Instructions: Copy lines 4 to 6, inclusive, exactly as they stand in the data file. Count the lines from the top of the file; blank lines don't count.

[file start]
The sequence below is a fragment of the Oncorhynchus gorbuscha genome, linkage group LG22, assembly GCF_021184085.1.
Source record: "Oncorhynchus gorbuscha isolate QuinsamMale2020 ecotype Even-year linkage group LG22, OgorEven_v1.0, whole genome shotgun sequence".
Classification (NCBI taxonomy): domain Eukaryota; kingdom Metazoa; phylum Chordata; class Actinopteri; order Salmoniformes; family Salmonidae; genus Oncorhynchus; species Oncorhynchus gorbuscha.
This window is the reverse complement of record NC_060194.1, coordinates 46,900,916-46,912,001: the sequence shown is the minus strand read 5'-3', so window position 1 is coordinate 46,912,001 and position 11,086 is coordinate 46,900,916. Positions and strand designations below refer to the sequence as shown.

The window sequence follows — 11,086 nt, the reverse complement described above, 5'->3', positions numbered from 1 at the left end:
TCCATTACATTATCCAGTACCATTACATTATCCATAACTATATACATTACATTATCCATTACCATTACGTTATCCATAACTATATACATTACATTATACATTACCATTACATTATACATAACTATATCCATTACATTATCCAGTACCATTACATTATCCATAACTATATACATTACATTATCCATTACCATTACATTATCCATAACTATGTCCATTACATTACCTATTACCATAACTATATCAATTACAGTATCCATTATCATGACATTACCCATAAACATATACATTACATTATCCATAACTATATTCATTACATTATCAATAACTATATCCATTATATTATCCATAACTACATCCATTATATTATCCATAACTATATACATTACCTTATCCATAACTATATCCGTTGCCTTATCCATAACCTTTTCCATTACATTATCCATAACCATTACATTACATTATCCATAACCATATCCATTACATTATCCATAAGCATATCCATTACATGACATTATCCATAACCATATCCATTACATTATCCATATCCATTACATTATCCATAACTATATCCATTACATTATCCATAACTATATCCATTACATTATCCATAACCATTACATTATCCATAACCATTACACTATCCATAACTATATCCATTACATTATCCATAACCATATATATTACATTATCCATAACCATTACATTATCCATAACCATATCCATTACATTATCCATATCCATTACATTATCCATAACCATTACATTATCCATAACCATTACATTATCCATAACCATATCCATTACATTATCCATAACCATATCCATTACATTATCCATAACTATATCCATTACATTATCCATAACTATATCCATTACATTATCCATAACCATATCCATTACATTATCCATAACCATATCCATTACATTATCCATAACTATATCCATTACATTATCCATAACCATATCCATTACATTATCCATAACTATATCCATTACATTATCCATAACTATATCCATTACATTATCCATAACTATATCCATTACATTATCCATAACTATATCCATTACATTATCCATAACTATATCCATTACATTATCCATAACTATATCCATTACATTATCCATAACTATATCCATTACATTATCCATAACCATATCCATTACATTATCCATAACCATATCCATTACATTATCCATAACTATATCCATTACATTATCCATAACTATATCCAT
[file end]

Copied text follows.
This window is the reverse complement of record NC_060194.1, coordinates 46,900,916-46,912,001: the sequence shown is the minus strand read 5'-3', so window position 1 is coordinate 46,912,001 and position 11,086 is coordinate 46,900,916. Positions and strand designations below refer to the sequence as shown.

The window sequence follows — 11,086 nt, the reverse complement described above, 5'->3', positions numbered from 1 at the left end:
TCCATTACATTATCCAGTACCATTACATTATCCATAACTATATACATTACATTATCCATTACCATTACGTTATCCATAACTATATACATTACATTATACATTACCATTACATTATACATAACTATATCCATTACATTATCCAGTACCATTACATTATCCATAACTATATACATTACATTATCCATTACCATTACATTATCCATAACTATGTCCATTACATTACCTATTACCATAACTATATCAATTACAGTATCCATTATCATGACATTACCCATAAACATATACATTACATTATCCATAACTATATTCATTACATTATCAATAACTATATCCATTATATTATCCATAACTACATCCATTATATTATCCATAACTATATACATTACCTTATCCATAACTATATCCGTTGCCTTATCCATAACCTTTTCCATTACATTATCCATAACCATTACATTACATTATCCATAACCATATCCATTACATTATCCATAAGCATATCCATTACATGACATTATCCATAACCATATCCATTACATTATCCATATCCATTACATTATCCATAACTATATCCATTACATTATCCATAACTATATCCATTACATTATCCATAACCATTACATTATCCATAACCATTACACTATCCATAACTATATCCATTACATTATCCATAACCATATATATTACATTATCCATAACCATTACATTATCCATAACCATATCCATTACATTATCCATATCCATTACATTATCCATAACCATTACATTATCCATAACCATTACATTATCCATAACCATATCCATTACATTATCCATAACCATATCCATTACATTATCCATAACTATATCCATTACATTATCCATAACTATATCCATTACATTATCCATAACCATATCCATTACATTATCCATAACCATATCCATTACATTATCCATAACTATATCCATTACATTATCCATAACCATATCCATTACATTATCCATAACTATATCCATTACATTATCCATAACTATATCCATTACATTATCCATAACTATATCCATTACATTATCCATAACTATATCCATTACATTATCCATAACTATATCCATTACATTATCCATAACTATATCCATTACATTATCCATAACTATATCCATTACATTATCCATAACCATATCCATTACATTATCCATAACCATATCCATTACATTATCCATAACTATATCCATTACATTATCCATAACTATATCCAT